Mitt Romney’s top economic adviser continued his post-election about-face on Monday, pushing for raising more tax revenue from the rich as a way to start paying down the federal deficit.So is this The Great Republican Capitulation? Nope, because there's a caveat—the same caveat that both John Boehner and Mitch McConnell have attached to their stated willingness to raise tax revenue:
“Obviously, we would be better in my view if we didn’t raise taxes on anyone and we did everything on the spending side,” Glenn Hubbard, the dean of Columbia’s business school, said on MSNBC’s “Morning Joe.” “We just had an election. We’re going to have to have some compromise. And I think step one is figure out how to raise some revenue without killing the economy.”
Hubbard said revenue should only come in the form of eliminating deductions, not by increasing tax rates, as President Barack Obama has suggested.In other words, as David Dayen noted last week, Hubbard and others like him aren't actually calling for higher taxes—in fact, they are calling for keeping the Bush tax cuts in place. Yes, they are adding lots of fluff about being interested in raising revenue through tax reform, but when guys whose entire economic ideology is built around the concept that cutting taxes creates economic growth start talking about higher tax revenue, your bullshit detector should start flashing.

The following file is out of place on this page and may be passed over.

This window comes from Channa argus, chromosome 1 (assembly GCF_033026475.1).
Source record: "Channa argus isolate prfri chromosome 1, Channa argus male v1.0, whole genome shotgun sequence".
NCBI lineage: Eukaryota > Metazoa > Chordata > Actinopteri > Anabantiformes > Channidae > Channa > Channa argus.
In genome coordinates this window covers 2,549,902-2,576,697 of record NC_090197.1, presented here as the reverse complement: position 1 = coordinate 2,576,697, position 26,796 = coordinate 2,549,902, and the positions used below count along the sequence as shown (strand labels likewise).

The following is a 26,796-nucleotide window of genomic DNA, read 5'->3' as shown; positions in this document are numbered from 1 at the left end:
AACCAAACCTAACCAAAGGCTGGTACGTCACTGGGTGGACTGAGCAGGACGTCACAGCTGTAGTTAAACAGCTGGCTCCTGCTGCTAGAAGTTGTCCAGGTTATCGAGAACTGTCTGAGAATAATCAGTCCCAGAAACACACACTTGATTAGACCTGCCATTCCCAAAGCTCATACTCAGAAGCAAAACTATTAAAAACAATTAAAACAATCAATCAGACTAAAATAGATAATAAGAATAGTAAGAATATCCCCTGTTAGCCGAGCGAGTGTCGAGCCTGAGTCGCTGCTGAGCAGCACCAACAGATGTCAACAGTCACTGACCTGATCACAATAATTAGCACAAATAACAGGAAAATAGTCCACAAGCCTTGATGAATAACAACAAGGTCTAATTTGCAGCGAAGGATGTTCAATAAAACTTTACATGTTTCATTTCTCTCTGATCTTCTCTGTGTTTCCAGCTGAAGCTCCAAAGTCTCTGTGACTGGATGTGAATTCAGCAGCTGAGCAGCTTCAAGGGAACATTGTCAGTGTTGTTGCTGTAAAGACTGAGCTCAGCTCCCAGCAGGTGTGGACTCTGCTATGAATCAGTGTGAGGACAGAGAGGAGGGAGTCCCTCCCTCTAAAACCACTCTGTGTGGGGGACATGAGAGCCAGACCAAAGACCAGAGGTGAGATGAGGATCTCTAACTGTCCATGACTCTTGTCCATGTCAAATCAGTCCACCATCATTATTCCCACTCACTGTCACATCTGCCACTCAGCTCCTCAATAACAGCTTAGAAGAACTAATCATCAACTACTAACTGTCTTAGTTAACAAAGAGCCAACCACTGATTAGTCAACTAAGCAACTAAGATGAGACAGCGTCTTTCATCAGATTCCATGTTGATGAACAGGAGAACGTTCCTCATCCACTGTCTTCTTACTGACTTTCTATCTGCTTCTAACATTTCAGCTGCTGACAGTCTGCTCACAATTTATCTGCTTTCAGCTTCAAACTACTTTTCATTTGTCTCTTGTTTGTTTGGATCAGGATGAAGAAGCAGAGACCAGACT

The reason that these guys are trying to sound reasonable is that they hope they can convince Democrats to extend all Bush tax cuts—including for income over $250,000—in exchange for a promise to include additional revenue in tax reform. If Democrats made the mistake of believing them, these Republicans would certainly renege on their offer as soon as the Bush tax cuts got extended.
The fact that this is their strategy isn't a big secret. As conservative pundit Byron York put it last week, conservatives are "pretty nervous" about taxes. They oppose tax hikes but don't want to "find themselves in the position of defending tax cuts for the highest income brackets."
Republicans are in a weak position on taxes and they know it—the last thing they want to do after losing the election is to choose between holding middle-class taxes hostage and accepting a rate hike on the top 2 percent. And the reason that they are trying to sound reasonable on taxes without actually agreeing to increase them is that their only shot of avoiding that choice is to somehow convince Democrats that they've finally seen the light and will accept additional tax revenue as part of tax reform. But given that the GOP's biggest condition is that Democrats extend the Bush tax cuts on the wealthy, only a fool wouldn't be able to see through the Republican's latest gambit.